For Pakistan’s Displaced, the Return Home Can Find Little Remaining

The recent conflict between Pakistani security forces and the Anti-governmental Elements in Pakistan’s North-West Frontier Province (NWFP) forced hundreds of thousands of people from their homes.  In just weeks, more than 2.5 million people were displaced  — the largest population movement since the country was established in 1947.

International Medical Corps was among the first responders to the crisis, providing primary health care services, psychosocial support, and water and sanitation facilities.  While the military operations in Swat, Buner, and Lower Dir Districts have ended, the emergency is far from over.  As the fighting came to an end, the displaced started to return to their homes in large numbers. According to Government figures, more than 1.5 million internally displaced have returned while many more are planning to soon.

When they do return, they find little remains.

Health care facilities throughout Swat and Buner were severely damaged in the conflict.  Buildings were destroyed and supplies and equipment were looted.  Like the rest of the population, health care staff relocated, fleeing to safer places.  That means returnees are coming home to find a health care system, which was barely functional before the conflict, to be completely devastated, leaving them with little to no place to access care.

International Medical Corps immediately responded and deployed medical teams to Swat and Buner as soon the security forces cleared the area. The International Medical Corps medical teams are still providing comprehensive primary health care services, including maternal and child care and health education, out of government health facilities in Swat and Buner. The medical teams, consisting of a doctor, nurse, dispenser, and health educator, are equipped with all the required medicines, supplies, and equipment. International Medical Corps is also supporting the government by carrying out repairs, providing medical equipment and supplies, and training government health staff.

Because of these services, many returnees have received medical care that otherwise would not have existed.  And for some, having these services made the life or death difference.

Dr. Imran, a medical officer for International Medical Corps in Dewana Baba Basic Health Unit (BHU) in Buner, was about to leave the clinic for the evening when a man came in short of breath.  “I was about to complete my shift at the health clinic when an old man of 62 years came to our clinic, complaining of severe headaches,” Dr. Imran says.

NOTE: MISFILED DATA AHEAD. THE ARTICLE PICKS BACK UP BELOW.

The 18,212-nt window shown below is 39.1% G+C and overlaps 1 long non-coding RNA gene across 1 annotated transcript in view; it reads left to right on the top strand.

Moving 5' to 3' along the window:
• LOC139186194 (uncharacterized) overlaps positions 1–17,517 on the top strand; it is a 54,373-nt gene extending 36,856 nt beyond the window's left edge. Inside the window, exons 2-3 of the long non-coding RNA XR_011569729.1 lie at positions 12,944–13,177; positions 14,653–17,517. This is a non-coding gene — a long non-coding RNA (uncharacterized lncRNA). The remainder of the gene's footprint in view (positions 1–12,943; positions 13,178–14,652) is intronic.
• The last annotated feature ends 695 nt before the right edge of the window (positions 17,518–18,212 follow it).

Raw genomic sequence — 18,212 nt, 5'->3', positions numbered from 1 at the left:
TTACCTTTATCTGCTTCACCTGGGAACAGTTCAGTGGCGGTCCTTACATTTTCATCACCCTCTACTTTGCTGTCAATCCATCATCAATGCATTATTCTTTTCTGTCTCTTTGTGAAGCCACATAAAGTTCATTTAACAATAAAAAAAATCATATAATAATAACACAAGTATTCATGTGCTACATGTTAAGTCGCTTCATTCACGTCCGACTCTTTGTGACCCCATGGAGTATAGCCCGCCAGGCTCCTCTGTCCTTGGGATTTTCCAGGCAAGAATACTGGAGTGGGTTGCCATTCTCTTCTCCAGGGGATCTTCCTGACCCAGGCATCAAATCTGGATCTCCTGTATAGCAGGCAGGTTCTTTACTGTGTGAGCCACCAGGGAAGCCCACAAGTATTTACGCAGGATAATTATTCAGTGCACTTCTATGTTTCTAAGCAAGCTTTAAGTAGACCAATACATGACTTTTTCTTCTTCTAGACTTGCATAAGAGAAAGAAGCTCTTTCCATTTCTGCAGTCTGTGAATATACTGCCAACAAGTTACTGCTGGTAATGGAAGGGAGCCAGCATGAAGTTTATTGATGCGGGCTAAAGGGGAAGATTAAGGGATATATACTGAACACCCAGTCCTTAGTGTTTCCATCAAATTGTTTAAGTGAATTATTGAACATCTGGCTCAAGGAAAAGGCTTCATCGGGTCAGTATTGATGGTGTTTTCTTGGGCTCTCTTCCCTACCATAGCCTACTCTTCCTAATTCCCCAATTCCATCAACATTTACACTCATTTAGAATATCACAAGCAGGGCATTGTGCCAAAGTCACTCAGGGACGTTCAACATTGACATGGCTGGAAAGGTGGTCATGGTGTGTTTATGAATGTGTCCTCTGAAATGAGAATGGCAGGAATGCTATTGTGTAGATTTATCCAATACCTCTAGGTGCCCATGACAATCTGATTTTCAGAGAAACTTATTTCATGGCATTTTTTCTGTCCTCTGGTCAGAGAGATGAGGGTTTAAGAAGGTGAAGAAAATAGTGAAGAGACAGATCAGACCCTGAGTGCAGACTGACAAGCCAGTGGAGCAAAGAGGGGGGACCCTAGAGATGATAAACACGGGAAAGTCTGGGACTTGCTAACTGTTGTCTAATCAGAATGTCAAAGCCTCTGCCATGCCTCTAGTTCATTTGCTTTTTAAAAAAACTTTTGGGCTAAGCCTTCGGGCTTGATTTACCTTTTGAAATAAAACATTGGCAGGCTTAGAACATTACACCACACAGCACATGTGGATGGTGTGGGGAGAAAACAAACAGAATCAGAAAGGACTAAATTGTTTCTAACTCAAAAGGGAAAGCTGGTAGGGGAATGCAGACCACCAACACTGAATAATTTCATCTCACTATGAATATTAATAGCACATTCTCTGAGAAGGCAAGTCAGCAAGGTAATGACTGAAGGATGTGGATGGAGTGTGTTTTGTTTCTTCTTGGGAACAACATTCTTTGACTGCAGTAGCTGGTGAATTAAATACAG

With a blood pressure measurement of 190/120, Dr. Imran determined that the patient was suffering from severe hypertension. Considering his age and condition, Dr. Imran feared that he might go into cardiovascular arrest.  “Without any delay, I started the treatment of that patient and in a half an hour his blood pressure was reduced to a relatively safer level and his active complaints subsided,” says Dr. Imran.  “Later on, I counseled him about strict drug compliance and put him on anti-hypertension drugs provided by International Medical Corps.  When I sent him home, he was in a stable condition.”

A poor man living in a remote village, the patient never before could afford or access the medicines he needed.  “I think without the help of International Medical Corps at that particular time that patient would have faced severe…hypertension complications and even cardiovascular arrest,” says Dr. Imran.  “When the patient was leaving, I saw the thankfulness in his eyes, which was the most amazing and satisfactory feeling I ever had,” says Dr. Imran.

A few days later in the same health facility, the International Medical Corps health staff was doing their routine morning outpatient services when a female patient came in.  Referred to International Medical Corps by government health staff, the 28-year-old woman was pregnant and having labor pains. Before they could refer her to the District Headquarter Hospital in Daggar, her water broke, leaving no time for travel to another facility.  The baby had to be born in the basic health unit.

Part of the way through the delivery, the team found that the umbilical cord was wrapped around the baby’s neck, a complication that could prove fatal for a mother and her baby.  The International Medical Corps team safely delivered a healthy baby girl, weighing 2.6 kg.

After the delivery, the mother told the International Medical Corps staff that her husband was very conservative and did not allow her to seek antenatal care, something that would have shown that the umbilical cord was around the baby’s neck.  He was also against delivering a baby in a hospital, so she stayed home and suffered labor pains for three days without an attendant.  With the labor not progressing, her husband finally took her to the International Medical Corps’ clinic, where the baby was delivered safely.  If it were not for the care in the clinic, the baby – and maybe the mother – may not have survived.

With tears in her eyes, the mother asked an International Medical Corps lady birth attendant to name her baby.  The name they chose – Maryam – the Arabic name for Mary.

With many more of the displaced returning home to find little to no services available to them, the need for development assistance in the NWFP is far from met.  As the winter settles in, leaving communities even more vulnerable, International Medical Corps health teams are saving lives and helping the displaced regain their self-reliance so they can begin to rebuild their lives back home.

Help us save lives.